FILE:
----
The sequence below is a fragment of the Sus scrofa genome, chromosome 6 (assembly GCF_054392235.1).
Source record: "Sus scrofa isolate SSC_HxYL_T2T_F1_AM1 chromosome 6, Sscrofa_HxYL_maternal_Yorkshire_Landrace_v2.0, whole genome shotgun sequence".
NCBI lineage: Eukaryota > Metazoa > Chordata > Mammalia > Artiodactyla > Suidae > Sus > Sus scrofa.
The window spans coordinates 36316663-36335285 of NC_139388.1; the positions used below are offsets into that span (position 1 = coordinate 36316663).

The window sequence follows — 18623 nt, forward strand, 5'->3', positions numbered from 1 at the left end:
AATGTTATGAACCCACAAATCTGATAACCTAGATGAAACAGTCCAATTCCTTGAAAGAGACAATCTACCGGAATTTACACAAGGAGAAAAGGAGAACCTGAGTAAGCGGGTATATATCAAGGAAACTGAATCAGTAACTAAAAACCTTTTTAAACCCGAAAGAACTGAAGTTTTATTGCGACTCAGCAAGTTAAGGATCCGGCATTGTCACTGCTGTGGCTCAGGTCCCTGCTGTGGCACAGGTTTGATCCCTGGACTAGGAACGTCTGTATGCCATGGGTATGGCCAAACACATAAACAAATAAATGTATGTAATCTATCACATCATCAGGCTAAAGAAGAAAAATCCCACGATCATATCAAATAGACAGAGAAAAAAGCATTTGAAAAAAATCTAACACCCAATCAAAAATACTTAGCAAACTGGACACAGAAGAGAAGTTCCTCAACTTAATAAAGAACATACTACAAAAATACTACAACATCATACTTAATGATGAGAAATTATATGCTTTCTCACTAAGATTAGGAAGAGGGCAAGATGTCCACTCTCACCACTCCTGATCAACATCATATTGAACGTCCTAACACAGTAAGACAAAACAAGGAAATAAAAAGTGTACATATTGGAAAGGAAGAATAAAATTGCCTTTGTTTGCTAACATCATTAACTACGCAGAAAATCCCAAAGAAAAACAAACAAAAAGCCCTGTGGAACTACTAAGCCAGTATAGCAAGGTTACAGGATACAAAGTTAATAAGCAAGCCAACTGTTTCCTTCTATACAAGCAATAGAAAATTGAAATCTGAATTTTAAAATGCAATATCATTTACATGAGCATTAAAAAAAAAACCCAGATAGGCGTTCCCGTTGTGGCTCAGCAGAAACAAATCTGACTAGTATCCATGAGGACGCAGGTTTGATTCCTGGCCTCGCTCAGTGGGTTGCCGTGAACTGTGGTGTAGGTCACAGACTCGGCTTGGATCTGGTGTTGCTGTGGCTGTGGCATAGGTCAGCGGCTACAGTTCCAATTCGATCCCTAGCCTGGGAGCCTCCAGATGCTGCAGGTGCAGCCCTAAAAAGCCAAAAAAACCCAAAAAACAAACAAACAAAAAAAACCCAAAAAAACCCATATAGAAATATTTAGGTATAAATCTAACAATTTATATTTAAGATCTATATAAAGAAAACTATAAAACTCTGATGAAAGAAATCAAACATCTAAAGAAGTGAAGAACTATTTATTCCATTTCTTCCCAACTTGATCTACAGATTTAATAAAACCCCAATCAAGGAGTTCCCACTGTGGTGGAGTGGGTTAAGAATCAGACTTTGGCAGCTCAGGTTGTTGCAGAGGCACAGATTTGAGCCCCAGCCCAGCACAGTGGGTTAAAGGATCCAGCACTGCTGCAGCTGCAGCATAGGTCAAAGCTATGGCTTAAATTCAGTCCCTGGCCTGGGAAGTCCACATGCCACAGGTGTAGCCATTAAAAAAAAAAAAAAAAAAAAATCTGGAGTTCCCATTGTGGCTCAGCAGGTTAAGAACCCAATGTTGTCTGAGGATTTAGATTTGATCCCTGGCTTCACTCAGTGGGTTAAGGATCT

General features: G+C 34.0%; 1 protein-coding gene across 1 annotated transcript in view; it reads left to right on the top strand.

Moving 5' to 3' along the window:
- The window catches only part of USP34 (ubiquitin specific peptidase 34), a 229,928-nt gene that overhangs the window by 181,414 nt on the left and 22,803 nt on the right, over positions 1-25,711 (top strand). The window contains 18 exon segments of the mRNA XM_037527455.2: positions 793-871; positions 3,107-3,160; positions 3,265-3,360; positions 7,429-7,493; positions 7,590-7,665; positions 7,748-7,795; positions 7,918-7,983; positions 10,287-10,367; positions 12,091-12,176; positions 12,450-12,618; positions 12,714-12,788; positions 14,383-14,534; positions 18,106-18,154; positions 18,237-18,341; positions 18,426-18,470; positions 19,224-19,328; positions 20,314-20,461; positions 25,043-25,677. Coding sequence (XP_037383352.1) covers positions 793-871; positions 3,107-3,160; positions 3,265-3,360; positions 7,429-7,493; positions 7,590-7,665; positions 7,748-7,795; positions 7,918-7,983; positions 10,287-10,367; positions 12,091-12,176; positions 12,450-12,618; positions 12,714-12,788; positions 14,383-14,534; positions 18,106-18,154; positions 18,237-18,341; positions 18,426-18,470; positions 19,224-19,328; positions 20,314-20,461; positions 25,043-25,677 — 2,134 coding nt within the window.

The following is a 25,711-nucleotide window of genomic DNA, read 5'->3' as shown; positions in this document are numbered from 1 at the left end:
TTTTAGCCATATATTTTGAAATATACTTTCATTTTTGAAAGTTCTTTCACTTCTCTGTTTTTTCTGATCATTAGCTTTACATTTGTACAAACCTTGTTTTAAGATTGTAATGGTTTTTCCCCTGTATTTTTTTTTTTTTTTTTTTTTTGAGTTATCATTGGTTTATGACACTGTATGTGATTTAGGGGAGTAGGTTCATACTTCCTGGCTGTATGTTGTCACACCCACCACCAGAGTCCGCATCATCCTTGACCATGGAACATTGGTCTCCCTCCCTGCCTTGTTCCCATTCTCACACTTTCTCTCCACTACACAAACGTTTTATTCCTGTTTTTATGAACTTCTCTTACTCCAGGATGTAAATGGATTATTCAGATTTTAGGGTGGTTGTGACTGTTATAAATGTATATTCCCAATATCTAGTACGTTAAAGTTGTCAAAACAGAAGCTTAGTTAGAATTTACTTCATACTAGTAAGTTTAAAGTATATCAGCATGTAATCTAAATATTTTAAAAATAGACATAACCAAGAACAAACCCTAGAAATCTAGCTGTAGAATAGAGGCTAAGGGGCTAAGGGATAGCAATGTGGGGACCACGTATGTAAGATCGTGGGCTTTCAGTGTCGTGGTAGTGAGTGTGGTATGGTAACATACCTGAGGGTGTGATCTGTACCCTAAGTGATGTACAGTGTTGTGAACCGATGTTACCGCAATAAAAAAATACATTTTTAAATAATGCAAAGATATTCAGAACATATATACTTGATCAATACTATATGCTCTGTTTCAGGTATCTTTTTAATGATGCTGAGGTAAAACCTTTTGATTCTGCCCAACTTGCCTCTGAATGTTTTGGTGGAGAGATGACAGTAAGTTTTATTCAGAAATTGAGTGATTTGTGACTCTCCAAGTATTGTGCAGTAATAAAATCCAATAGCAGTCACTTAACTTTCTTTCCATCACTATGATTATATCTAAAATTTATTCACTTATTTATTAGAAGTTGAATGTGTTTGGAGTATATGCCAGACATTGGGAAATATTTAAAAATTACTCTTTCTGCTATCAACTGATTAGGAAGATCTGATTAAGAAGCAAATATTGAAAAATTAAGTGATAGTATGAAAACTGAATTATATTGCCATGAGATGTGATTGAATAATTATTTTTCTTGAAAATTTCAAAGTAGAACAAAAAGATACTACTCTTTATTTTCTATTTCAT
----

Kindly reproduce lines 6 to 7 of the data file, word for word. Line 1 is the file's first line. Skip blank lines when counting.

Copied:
AATGTTATGAACCCACAAATCTGATAACCTAGATGAAACAGTCCAATTCCTTGAAAGAGACAATCTACCGGAATTTACACAAGGAGAAAAGGAGAACCTGAGTAAGCGGGTATATATCAAGGAAACTGAATCAGTAACTAAAAACCTTTTTAAACCCGAAAGAACTGAAGTTTTATTGCGACTCAGCAAGTTAAGGATCCGGCATTGTCACTGCTGTGGCTCAGGTCCCTGCTGTGGCACAGGTTTGATCCCTGGACTAGGAACGTCTGTATGCCATGGGTATGGCCAAACACATAAACAAATAAATGTATGTAATCTATCACATCATCAGGCTAAAGAAGAAAAATCCCACGATCATATCAAATAGACAGAGAAAAAAGCATTTGAAAAAAATCTAACACCCAATCAAAAATACTTAGCAAACTGGACACAGAAGAGAAGTTCCTCAACTTAATAAAGAACATACTACAAAAATACTACAACATCATACTTAATGATGAGAAATTATATGCTTTCTCACTAAGATTAGGAAGAGGGCAAGATGTCCACTCTCACCACTCCTGATCAACATCATATTGAACGTCCTAACACAGTAAGACAAAACAAGGAAATAAAAAGTGTACATATTGGAAAGGAAGAATAAAATTGCCTTTGTTTGCTAACATCATTAACTACGCAGAAAATCCCAAAGAAAAACAAACAAAAAGCCCTGTGGAACTACTAAGCCAGTATAGCAAGGTTACAGGATACAAAGTTAATAAGCAAGCCAACTGTTTCCTTCTATACAAGCAATAGAAAATTGAAATCTGAATTTTAAAATGCAATATCATTTACATGAGCATTAAAAAAAAAACCCAGATAGGCGTTCCCGTTGTGGCTCAGCAGAAACAAATCTGACTAGTATCCATGAGGACGCAGGTTTGATTCCTGGCCTCGCTCAGTGGGTTGCCGTGAACTGTGGTGTAGGTCACAGACTCGGCTTGGATCTGGTGTTGCTGTGGCTGTGGCATAGGTCAGCGGCTACAGTTCCAATTCGATCCCTAGCCTGGGAGCCTCCAGATGCTGCAGGTGCAGCCCTAAAAAGCCAAAAAAACCCAAAAAACAAACAAACAAAAAAAACCCAAAAAAACCCATATAGAAATATTTAGGTATAAATCTAACAATTTATATTTAAGATCTATATAAAGAAAACTATAAAACTCTGATGAAAGAAATCAAACATCTAAAGAAGTGAAGAACTATTTATTCCATTTCTTCCCAACTTGATCTACAGATTTAATAAAACCCCAATCAAGGAGTTCCCACTGTGGTGGAGTGGGTTAAGAATCAGACTTTGGCAGCTCAGGTTGTTGCAGAGGCACAGATTTGAGCCCCAGCCCAGCACAGTGGGTTAAAGGATCCAGCACTGCTGCAGCTGCAGCATAGGTCAAAGCTATGGCTTAAATTCAGTCCCTGGCCTGGGAAGTCCACATGCCACAGGTGTAGCCATTAAAAAAAAAAAAAAAAAAAAATCTGGAGTTCCCATTGTGGCTCAGCAGGTTAAGAACCCAATGTTGTCTGAGGATTTAGATTTGATCCCTGGCTTCACTCAGTGGGTTAAGGATCT

General features: G+C 34.0%; 1 protein-coding gene across 1 annotated transcript in view; it reads left to right on the top strand.